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HELOISE: Touchy subject

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Dear Readers: Here is this week's Sound Off, about paper-towel dispensers in public restrooms:

"I've noticed an unfortunate trend in public restrooms (even ones in establishments that serve food): They are replacing paper-towel dispensers with electric air blowers instead.

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"Whether they are doing this to 'go green' or simply to save money, the problem is that some of us like to use paper towels to avoid touching either the faucet handles or the doorknob on the way out, for obvious reasons.

"Short of bringing my own supply of napkins or paper towels with me to these restrooms, any hints? -- George P., Norristown, Pa."

Hmmm -- the "air blower" does cut down on paper costs and cleanup for the establishment. If you don't want to touch anything, take some toilet paper and use it to "touch" the surfaces you don't want to touch. -- Heloise

FAST FACTS

Dear Readers: Here are some other uses for envelopes that you get in the mail:

• Write a grocery list on one and put coupons inside.

• Keep by the phone to take messages.

• Use to file receipts according to category (medical, gas, etc.).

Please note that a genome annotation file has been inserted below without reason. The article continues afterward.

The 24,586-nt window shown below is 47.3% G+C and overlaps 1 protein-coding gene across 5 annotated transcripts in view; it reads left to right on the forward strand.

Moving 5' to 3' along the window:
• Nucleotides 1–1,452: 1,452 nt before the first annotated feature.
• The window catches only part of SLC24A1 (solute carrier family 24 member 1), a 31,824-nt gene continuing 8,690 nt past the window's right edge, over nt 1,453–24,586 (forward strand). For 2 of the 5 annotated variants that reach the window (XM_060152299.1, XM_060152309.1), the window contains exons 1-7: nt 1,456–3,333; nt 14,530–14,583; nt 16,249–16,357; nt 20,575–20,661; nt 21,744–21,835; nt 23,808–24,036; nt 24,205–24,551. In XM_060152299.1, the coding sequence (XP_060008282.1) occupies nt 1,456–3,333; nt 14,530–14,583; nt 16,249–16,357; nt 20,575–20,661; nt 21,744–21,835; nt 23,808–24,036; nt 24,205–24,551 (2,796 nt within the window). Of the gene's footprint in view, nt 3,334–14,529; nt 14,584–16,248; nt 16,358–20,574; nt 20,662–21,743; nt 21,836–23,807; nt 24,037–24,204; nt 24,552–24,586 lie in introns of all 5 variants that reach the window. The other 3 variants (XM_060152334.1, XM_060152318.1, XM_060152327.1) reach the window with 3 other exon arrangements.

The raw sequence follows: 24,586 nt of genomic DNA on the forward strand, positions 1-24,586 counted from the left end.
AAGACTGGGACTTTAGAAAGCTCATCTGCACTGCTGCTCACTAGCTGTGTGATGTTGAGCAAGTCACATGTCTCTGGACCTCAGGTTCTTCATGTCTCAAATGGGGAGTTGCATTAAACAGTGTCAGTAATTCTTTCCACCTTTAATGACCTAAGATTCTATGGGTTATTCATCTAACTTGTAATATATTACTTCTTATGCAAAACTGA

• Keep a file of decorating ideas, paint swatches, etc., by room. -- Heloise

CLEANING PEARLS

Dear Heloise: Can you tell me the best way to clean my pearls? I have noticed that they have changed color a little -- is this normal? Can I do anything about it? -- A Reader, via email

To clean pearls, use a soft cloth dipped in a soapy water mixture (a drop of hair shampoo to a cup of water). Gently clean each pearl. Rinse with water and, using another clean, soft cloth, dry the pearls. Pearls can naturally change color over time. Once this happens, you cannot correct it, unfortunately.

To keep pearls looking good longer, experts suggest wiping them down after each wearing to remove any sweat, makeup and dirt. It also is a good idea to store them flat so they do not stretch out.

If your strand of pearls is older or you want to have them restrung to be safe, ask to have the strand be knotted in between each pearl. If the strand breaks, you will lose only one pearl instead of the whole strand. -- Heloise

FLAG FOLLOW-UP

Dear Heloise: I just read your column that included a letter from the gentleman in San Antonio asking how to extend the life of a flag. Another great way to extend the life of a flag is to take a new flag to a dry cleaner's or someplace that does clothing alterations and request that the outer seams be doubled up. If these are sewn well, it greatly increases the resistance of the flag to tearing in the wind. -- Chris in Missouri

Great hint! Just be cautious -- manufacturers warn that doubling the seam can weigh the flag down and cause it to not fly correctly. -- Heloise

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